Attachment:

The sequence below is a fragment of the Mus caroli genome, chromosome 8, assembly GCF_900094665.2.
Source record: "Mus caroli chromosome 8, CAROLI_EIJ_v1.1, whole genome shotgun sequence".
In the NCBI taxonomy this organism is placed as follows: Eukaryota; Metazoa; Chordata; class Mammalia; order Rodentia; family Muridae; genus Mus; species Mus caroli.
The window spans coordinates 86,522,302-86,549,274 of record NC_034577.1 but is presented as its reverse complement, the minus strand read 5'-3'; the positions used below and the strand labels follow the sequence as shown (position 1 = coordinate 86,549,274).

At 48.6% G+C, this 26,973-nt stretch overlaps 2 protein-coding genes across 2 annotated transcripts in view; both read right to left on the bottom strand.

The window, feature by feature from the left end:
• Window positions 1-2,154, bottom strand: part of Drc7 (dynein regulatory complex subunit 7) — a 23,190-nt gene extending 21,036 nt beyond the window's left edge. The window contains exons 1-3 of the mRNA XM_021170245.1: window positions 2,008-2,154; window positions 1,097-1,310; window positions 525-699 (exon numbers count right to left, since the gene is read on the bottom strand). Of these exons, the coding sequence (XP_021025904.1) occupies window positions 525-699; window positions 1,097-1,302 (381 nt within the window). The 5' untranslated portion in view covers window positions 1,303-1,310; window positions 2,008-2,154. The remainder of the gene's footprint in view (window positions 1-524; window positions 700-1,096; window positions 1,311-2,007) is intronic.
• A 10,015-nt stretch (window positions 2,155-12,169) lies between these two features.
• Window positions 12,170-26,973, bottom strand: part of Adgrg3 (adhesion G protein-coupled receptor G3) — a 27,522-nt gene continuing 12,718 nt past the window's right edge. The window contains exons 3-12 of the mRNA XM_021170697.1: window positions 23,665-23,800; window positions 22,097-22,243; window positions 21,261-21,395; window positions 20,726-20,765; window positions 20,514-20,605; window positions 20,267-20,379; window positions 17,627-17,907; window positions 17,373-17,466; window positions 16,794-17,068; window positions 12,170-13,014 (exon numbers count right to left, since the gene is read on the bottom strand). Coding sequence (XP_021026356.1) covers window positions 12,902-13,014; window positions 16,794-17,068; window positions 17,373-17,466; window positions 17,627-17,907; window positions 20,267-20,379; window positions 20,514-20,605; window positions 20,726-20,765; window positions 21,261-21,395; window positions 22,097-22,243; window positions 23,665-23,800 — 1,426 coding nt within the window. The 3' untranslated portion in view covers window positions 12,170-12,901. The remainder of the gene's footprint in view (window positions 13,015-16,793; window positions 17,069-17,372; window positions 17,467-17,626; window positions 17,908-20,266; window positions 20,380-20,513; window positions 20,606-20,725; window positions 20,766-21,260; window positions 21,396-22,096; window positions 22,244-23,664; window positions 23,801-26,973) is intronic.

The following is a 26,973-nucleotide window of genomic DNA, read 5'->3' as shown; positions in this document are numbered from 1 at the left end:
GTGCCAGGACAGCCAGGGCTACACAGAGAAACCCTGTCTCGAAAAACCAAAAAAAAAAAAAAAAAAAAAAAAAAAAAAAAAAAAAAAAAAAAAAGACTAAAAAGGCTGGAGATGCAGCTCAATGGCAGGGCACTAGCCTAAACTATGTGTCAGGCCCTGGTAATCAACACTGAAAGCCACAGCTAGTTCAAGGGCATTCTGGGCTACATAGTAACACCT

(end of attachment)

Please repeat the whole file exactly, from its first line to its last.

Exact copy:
The sequence below is a fragment of the Mus caroli genome, chromosome 8, assembly GCF_900094665.2.
Source record: "Mus caroli chromosome 8, CAROLI_EIJ_v1.1, whole genome shotgun sequence".
In the NCBI taxonomy this organism is placed as follows: Eukaryota; Metazoa; Chordata; class Mammalia; order Rodentia; family Muridae; genus Mus; species Mus caroli.
The window spans coordinates 86,522,302-86,549,274 of record NC_034577.1 but is presented as its reverse complement, the minus strand read 5'-3'; the positions used below and the strand labels follow the sequence as shown (position 1 = coordinate 86,549,274).

At 48.6% G+C, this 26,973-nt stretch overlaps 2 protein-coding genes across 2 annotated transcripts in view; both read right to left on the bottom strand.

The window, feature by feature from the left end:
• Window positions 1-2,154, bottom strand: part of Drc7 (dynein regulatory complex subunit 7) — a 23,190-nt gene extending 21,036 nt beyond the window's left edge. The window contains exons 1-3 of the mRNA XM_021170245.1: window positions 2,008-2,154; window positions 1,097-1,310; window positions 525-699 (exon numbers count right to left, since the gene is read on the bottom strand). Of these exons, the coding sequence (XP_021025904.1) occupies window positions 525-699; window positions 1,097-1,302 (381 nt within the window). The 5' untranslated portion in view covers window positions 1,303-1,310; window positions 2,008-2,154. The remainder of the gene's footprint in view (window positions 1-524; window positions 700-1,096; window positions 1,311-2,007) is intronic.
• A 10,015-nt stretch (window positions 2,155-12,169) lies between these two features.
• Window positions 12,170-26,973, bottom strand: part of Adgrg3 (adhesion G protein-coupled receptor G3) — a 27,522-nt gene continuing 12,718 nt past the window's right edge. The window contains exons 3-12 of the mRNA XM_021170697.1: window positions 23,665-23,800; window positions 22,097-22,243; window positions 21,261-21,395; window positions 20,726-20,765; window positions 20,514-20,605; window positions 20,267-20,379; window positions 17,627-17,907; window positions 17,373-17,466; window positions 16,794-17,068; window positions 12,170-13,014 (exon numbers count right to left, since the gene is read on the bottom strand). Coding sequence (XP_021026356.1) covers window positions 12,902-13,014; window positions 16,794-17,068; window positions 17,373-17,466; window positions 17,627-17,907; window positions 20,267-20,379; window positions 20,514-20,605; window positions 20,726-20,765; window positions 21,261-21,395; window positions 22,097-22,243; window positions 23,665-23,800 — 1,426 coding nt within the window. The 3' untranslated portion in view covers window positions 12,170-12,901. The remainder of the gene's footprint in view (window positions 13,015-16,793; window positions 17,069-17,372; window positions 17,467-17,626; window positions 17,908-20,266; window positions 20,380-20,513; window positions 20,606-20,725; window positions 20,766-21,260; window positions 21,396-22,096; window positions 22,244-23,664; window positions 23,801-26,973) is intronic.

The following is a 26,973-nucleotide window of genomic DNA, read 5'->3' as shown; positions in this document are numbered from 1 at the left end:
GTGCCAGGACAGCCAGGGCTACACAGAGAAACCCTGTCTCGAAAAACCAAAAAAAAAAAAAAAAAAAAAAAAAAAAAAAAAAAAAAAAAAAAAAGACTAAAAAGGCTGGAGATGCAGCTCAATGGCAGGGCACTAGCCTAAACTATGTGTCAGGCCCTGGTAATCAACACTGAAAGCCACAGCTAGTTCAAGGGCATTCTGGGCTACATAGTAACACCT